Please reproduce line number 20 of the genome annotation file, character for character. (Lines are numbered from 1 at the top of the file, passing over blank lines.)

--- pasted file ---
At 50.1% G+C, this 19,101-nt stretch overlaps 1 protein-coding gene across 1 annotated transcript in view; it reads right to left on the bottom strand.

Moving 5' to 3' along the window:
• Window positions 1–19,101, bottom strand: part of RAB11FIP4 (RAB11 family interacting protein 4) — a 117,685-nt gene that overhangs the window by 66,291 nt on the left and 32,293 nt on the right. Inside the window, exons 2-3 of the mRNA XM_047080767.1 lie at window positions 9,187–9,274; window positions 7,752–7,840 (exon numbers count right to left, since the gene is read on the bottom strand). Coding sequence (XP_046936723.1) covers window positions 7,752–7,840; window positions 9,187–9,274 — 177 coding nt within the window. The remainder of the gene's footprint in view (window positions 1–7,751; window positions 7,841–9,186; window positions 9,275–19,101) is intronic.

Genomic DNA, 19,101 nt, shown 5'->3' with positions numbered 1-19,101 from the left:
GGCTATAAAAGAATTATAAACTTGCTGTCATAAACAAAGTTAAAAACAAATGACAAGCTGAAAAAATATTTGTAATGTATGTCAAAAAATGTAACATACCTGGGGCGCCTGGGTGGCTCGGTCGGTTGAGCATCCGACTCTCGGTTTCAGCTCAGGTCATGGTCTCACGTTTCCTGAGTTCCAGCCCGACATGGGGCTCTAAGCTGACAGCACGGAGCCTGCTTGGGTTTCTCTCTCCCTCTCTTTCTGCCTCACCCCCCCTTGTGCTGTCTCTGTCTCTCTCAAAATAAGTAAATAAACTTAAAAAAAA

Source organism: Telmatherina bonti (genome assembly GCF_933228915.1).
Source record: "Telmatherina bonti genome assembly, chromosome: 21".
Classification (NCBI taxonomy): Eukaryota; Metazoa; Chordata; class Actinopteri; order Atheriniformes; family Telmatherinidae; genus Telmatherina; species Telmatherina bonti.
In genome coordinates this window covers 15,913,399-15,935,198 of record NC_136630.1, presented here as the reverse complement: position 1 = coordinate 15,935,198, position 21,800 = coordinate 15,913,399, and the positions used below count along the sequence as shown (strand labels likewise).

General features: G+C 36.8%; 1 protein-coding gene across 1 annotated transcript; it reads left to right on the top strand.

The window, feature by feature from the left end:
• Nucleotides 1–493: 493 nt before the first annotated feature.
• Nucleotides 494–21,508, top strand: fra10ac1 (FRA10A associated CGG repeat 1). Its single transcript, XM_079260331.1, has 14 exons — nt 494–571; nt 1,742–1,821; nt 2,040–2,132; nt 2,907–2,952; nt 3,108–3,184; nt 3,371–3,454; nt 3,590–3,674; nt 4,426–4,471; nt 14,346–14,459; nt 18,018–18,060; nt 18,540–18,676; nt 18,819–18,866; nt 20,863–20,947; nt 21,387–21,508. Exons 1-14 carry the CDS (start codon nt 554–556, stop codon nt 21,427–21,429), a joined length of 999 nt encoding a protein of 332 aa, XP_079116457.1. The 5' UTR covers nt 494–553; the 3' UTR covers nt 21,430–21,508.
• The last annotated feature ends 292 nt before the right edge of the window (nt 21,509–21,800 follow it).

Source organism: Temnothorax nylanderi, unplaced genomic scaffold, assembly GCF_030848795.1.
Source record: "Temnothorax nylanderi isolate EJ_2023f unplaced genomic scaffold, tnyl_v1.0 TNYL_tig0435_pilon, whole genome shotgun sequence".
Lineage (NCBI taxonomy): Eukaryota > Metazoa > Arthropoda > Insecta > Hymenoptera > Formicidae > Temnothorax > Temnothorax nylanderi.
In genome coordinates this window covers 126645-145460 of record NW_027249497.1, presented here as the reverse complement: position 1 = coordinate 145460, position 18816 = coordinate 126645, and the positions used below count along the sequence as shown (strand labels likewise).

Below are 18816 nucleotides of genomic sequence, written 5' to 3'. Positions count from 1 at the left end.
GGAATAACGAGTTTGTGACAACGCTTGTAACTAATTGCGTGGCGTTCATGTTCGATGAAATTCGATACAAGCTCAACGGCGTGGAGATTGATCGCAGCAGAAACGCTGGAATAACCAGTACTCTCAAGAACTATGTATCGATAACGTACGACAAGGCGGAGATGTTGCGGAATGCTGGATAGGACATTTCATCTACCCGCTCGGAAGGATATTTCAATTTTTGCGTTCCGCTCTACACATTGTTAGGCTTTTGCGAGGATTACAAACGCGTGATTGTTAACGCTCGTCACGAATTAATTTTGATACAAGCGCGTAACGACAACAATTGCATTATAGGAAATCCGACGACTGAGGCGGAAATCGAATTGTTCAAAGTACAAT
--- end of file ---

GGAATAACGAGTTTGTGACAACGCTTGTAACTAATTGCGTGGCGTTCATGTTCGATGAAATTCGATACAAGCTCAACGGCGTGGAGATTGATCGCAGCAGAAACGCTGGAATAACCAGTACTCTCAAGAACTATGTATCGATAACGTACGACAAGGCGGAGATGTTGCGGAATGCTGGATAGGACATTTCATCTACCCGCTCGGAAGGATATTTCAATTTTTGCGTTCCGCTCTACACATTGTTAGGCTTTTGCGAGGATTACAAACGCGTGATTGTTAACGCTCGTCACGAATTAATTTTGATACAAGCGCGTAACGACAACAATTGCATTATAGGAAATCCGACGACTGAGGCGGAAATCGAATTGTTCAAAGTACAAT